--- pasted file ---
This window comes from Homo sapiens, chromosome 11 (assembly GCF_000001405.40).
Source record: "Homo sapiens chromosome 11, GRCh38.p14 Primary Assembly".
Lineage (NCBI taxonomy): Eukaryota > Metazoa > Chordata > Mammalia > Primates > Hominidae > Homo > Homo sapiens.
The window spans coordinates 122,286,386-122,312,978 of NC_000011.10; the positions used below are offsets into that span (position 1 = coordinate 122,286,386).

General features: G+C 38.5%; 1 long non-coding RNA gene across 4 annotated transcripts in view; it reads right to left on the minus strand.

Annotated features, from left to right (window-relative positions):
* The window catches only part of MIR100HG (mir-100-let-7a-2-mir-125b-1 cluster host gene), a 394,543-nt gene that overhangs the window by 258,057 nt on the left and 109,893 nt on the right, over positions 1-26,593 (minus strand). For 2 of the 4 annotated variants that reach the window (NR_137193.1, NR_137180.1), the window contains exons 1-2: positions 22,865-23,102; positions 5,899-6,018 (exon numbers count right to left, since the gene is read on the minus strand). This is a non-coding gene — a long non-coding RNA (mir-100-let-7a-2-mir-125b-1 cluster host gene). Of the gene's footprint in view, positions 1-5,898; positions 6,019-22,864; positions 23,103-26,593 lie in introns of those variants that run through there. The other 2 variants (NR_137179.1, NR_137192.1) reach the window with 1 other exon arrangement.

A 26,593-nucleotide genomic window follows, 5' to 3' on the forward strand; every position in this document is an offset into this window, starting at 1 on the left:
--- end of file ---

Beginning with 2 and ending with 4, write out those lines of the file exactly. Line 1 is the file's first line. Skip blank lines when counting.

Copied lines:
Source record: "Homo sapiens chromosome 11, GRCh38.p14 Primary Assembly".
Lineage (NCBI taxonomy): Eukaryota > Metazoa > Chordata > Mammalia > Primates > Hominidae > Homo > Homo sapiens.
The window spans coordinates 122,286,386-122,312,978 of NC_000011.10; the positions used below are offsets into that span (position 1 = coordinate 122,286,386).